Something in me knew that I was about to pivot and offer my transformation to other people. I realised that I've gone about things in a very long and hard way. Once I started to unpack all these things and unveil all of the monsters, the demons and the things like that, I realised that actually, you know what? It's simple. It doesn't mean it's not challenging, but it's simple. I don't want it to feel this hard and this long for others, because it doesn't have to, so that's essentially my journey.  


What does wellbeing on a daily basis look like for you?

My non-negotiables are meditation. I am still waking five or six times a night, so meditation restores restfulness, in a way that naps don’t. Even if I have a snooze during the day while Gia's sleeping, I feel worse. But with meditation, I always feel better afterwards. I don’t have as much space anymore for my yoga practice so it’s quite disjointed. I'll put Gia in a highchair, and I'll do 10 minutes. Food wise, I eat so much. Breastfeeding, I'm hungry all the time. I am still super healthy, but I'm not so kind of strict with myself about what I eat. I've always enjoyed eating healthily. I've always enjoyed nourishing my body. Good food always makes me feel good.

What's always in your smoothie?

It's always banana and coconut water. I love putting baby spinach in and then greens powder, some mango. I always feel like a green smoothie has to have a little bit of sweetness to it, otherwise it's just boring. So, I’ll add dates. And collagen powder in because I feel like having a baby is so aging! (Ora tip: try Ora Organic Greens Superpowder+ in your morning smoothie. It’s packed with over 25 nutritionally-dense greens, native Australian superfoods, herbs and mushrooms).

How has becoming a mother transformed your life?

In so many ways! Somebody asked me the other day, “Do you feel more confident since you've become a mother?” And I was like, “Absolutely. I do.” First of all, being pregnant and giving birth, you're like, “Holy shit.” If there's ever the epitome of embodying your power, it's pregnancy and birth. It was just so absurd to me afterwards, to think that I could ever doubt my power. Or as a woman, doubt my power. So that really set in motion, this ease and this flow and this knowing of that power.  I always had this sense that having a child, and pregnancy and birth, would do that for me. But obviously I hadn't experienced it yet, so it always felt like there was this sort of opportunity or experience that would allow me to feel more of that. And of course, it did.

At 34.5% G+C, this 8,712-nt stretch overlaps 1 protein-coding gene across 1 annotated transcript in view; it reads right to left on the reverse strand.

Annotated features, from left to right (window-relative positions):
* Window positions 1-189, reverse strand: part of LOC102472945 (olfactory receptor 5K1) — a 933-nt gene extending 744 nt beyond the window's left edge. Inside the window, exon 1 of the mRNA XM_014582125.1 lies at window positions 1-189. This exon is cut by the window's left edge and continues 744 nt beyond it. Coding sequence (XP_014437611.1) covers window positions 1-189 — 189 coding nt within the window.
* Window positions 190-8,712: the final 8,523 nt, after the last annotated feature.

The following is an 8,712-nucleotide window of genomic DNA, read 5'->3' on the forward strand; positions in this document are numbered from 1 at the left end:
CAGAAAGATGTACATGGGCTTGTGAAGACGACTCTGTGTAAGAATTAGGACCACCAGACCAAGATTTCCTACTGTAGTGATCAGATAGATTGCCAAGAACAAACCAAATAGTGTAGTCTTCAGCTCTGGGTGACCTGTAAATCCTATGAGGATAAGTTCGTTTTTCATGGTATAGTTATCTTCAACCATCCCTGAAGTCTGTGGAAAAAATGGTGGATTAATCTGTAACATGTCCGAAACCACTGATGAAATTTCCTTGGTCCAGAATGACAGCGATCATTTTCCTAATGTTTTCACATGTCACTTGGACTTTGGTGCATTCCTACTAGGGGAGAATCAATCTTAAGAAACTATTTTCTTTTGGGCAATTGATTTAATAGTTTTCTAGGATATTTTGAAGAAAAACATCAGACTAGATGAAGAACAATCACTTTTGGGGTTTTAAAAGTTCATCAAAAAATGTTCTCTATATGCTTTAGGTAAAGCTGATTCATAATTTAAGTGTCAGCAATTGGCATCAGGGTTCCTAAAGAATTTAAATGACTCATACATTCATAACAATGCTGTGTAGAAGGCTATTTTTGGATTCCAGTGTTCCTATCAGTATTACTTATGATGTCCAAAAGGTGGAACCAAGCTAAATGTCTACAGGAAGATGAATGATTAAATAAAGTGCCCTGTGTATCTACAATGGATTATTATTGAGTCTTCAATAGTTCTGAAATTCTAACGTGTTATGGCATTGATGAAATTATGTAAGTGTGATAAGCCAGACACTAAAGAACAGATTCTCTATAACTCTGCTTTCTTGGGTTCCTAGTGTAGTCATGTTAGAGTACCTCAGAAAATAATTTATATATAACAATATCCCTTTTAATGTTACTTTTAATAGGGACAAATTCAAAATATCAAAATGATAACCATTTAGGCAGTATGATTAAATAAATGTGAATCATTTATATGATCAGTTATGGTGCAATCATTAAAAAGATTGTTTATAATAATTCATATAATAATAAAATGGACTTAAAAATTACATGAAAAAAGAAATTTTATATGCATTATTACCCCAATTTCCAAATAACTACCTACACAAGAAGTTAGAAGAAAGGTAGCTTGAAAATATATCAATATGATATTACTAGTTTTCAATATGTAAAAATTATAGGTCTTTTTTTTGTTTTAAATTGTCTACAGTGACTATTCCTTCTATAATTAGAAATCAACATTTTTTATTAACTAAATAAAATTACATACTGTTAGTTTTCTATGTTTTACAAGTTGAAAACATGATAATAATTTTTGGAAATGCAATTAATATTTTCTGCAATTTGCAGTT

Your top three tips for improving self-worth?

Firstly, I'd say practices that still the mind. That's usually meditation, but it can be other things that you find still the mind. Next, practices that move the body. The body benefits from movement, the mind benefits from stillness. Again, they're very simple, but that means they're very easy to overlook. We need to get ourselves into a really aligned, energetic state. For me, it requires stillness of the mind and the movement of the body.

Another thing which is key and a good gauge of our self-worth, is looking at the quality of our receivership. By that I mean, how do we receive, say a compliment? How do we receive a beautiful meal that's in front of us? How do we eat it? How do we receive that nourishment? How do we receive the amazing gifts that we already have in our life? How do we receive the love from our partner? Do we push it away?

We're constantly in receivership every single day, and the way in which we receive or reject, tells us a lot about our self-worth. So, there's always an opportunity to receive more and to open more, and to allow in more beauty, more pleasure. Keep that in check. We're very quick to dismiss a compliment or play down something that someone recognises in us, or to kind of turn away from a hug when we've had a disagreement with our partner. But that's all of us, saying no to receiving.